Emerging infections-an increasingly important topic: Review by the Emerging Infections Task Force

E. Petersen, N. Petrosillo, M. Koopmans

Research output: Contribution to journalArticle

Abstract

Objectives: This paper review trends in emerging infections and the need for increased clinical and laboratory surveillance. Methods: Factors that contributed to the emergence of recent outbreaks have been reviewed. Known, major outbreaks over the past two decades were reviewed. Results: We identified at least four major drivers of emergent infections: (i) increasing density of the human population; (ii) stress from farmland expansion on the environment; (iii) globalization of the food market and manufacturing; (iv) environmental contamination. The factors creating new opportunities for emerging infections include: (i) population growth; (ii) spread in health care facilities; (iii) an ageing population; (iv) international travel; (v) changing and expanding vector habitats. Conclusions: Emerging infections are unpredictable. In this review we argue that to discover new trends in infectious diseases, the clinicians have to look for the unusual and unexpected and ensure proper diagnostics and that syndromic surveillance must be supported by highly specialized laboratory services. Mathematical modeling has not been able to predict outbreaks More emphasis on the biology of evolution is needed. EID rarely stands out as unusual, and the continuous pressure on health care budgets forces clinicians and laboratories to prioritize their diagnostic work-up to common and treatable conditions. The European Society for Infectious Diseases and Clinical Microbiology, ESCMID, has established an Emerging Infections Task Force, EITaF, to strengthen the activities of the society on emerging infections and ensure that emerging infections is included in differential diagnostic considerations in everyday clinical practice.

Original languageEnglish
JournalClinical Microbiology and Infection
DOIs
Publication statusAccepted/In press - Jan 1 2018

Fingerprint

Advisory Committees
Infection
Disease Outbreaks
Communicable Diseases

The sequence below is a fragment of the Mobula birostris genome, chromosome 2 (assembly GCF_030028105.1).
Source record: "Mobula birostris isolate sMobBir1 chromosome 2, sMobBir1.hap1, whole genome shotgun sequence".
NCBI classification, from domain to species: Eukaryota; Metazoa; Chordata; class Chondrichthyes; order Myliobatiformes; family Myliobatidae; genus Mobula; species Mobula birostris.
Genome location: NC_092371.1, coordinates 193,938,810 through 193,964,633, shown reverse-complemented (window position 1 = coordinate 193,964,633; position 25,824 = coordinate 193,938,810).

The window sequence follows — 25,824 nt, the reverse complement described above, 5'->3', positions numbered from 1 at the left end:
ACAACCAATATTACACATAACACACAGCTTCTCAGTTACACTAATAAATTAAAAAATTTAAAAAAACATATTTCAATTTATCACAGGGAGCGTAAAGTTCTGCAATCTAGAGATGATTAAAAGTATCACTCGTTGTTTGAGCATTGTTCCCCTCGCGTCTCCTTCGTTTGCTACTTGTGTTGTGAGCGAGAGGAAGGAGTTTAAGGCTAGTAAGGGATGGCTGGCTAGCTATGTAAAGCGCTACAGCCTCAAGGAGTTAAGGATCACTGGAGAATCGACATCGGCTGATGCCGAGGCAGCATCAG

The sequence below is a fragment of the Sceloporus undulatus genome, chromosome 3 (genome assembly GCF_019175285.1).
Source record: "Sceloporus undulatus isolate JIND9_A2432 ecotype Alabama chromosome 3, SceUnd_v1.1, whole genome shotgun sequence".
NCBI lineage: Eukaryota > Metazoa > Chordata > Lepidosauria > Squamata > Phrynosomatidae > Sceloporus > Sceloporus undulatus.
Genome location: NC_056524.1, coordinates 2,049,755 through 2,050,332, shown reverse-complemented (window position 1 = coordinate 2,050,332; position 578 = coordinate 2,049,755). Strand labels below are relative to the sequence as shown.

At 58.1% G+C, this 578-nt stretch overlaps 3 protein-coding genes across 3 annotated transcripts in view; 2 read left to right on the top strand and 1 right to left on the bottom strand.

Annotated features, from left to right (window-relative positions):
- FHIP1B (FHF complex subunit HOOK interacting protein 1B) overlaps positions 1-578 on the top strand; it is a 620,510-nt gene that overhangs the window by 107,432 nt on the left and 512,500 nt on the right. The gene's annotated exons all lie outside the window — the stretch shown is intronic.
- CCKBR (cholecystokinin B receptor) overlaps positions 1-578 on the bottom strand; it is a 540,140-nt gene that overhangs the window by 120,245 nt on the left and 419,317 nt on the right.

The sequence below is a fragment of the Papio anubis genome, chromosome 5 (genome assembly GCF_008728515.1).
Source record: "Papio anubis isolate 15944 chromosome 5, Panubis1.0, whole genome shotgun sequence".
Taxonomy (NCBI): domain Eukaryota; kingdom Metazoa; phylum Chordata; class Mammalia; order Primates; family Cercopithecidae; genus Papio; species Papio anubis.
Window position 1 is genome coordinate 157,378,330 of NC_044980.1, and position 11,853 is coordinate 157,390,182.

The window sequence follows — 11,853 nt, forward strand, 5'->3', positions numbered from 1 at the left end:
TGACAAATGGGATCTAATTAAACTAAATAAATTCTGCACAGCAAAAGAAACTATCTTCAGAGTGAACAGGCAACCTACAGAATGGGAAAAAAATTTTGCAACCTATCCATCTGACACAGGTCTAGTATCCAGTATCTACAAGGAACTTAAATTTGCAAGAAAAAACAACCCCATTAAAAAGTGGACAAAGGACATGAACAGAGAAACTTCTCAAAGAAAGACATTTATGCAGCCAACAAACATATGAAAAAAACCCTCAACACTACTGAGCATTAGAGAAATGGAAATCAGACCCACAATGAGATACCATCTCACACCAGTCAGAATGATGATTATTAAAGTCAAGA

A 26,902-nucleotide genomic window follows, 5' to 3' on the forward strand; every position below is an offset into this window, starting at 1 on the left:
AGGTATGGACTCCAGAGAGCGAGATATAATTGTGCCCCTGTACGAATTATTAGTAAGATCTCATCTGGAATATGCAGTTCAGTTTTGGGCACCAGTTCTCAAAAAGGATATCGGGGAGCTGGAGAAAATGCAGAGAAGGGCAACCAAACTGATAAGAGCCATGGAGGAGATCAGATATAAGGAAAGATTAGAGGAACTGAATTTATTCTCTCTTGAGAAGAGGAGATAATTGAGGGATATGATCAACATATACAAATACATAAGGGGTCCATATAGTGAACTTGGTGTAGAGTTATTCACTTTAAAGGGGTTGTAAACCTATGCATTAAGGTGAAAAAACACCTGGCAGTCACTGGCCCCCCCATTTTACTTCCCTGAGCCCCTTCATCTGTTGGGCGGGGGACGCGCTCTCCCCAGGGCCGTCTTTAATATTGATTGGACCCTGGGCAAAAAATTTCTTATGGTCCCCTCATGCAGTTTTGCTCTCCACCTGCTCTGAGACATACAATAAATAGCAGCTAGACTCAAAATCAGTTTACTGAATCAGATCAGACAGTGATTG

Delivery of Health Care
Internationality
Population Growth
Health Facilities
Budgets
Population Density
Microbiology
Ecosystem
Pressure
Food
Population

Keywords

  • Emerging infections
  • Food borne
  • New virus
  • Outbreaks
  • Prediction
  • Surveillance

ASJC Scopus subject areas

  • Microbiology (medical)
  • Infectious Diseases

Cite this

@article{b823183d899941deb7c4d8610627055a,
title = "Emerging infections-an increasingly important topic: Review by the Emerging Infections Task Force",
abstract = "Objectives: This paper review trends in emerging infections and the need for increased clinical and laboratory surveillance. Methods: Factors that contributed to the emergence of recent outbreaks have been reviewed. Known, major outbreaks over the past two decades were reviewed. Results: We identified at least four major drivers of emergent infections: (i) increasing density of the human population; (ii) stress from farmland expansion on the environment; (iii) globalization of the food market and manufacturing; (iv) environmental contamination. The factors creating new opportunities for emerging infections include: (i) population growth; (ii) spread in health care facilities; (iii) an ageing population; (iv) international travel; (v) changing and expanding vector habitats. Conclusions: Emerging infections are unpredictable. In this review we argue that to discover new trends in infectious diseases, the clinicians have to look for the unusual and unexpected and ensure proper diagnostics and that syndromic surveillance must be supported by highly specialized laboratory services. Mathematical modeling has not been able to predict outbreaks More emphasis on the biology of evolution is needed. EID rarely stands out as unusual, and the continuous pressure on health care budgets forces clinicians and laboratories to prioritize their diagnostic work-up to common and treatable conditions. The European Society for Infectious Diseases and Clinical Microbiology, ESCMID, has established an Emerging Infections Task Force, EITaF, to strengthen the activities of the society on emerging infections and ensure that emerging infections is included in differential diagnostic considerations in everyday clinical practice.",
keywords = "Emerging infections, Food borne, New virus, Outbreaks, Prediction, Surveillance",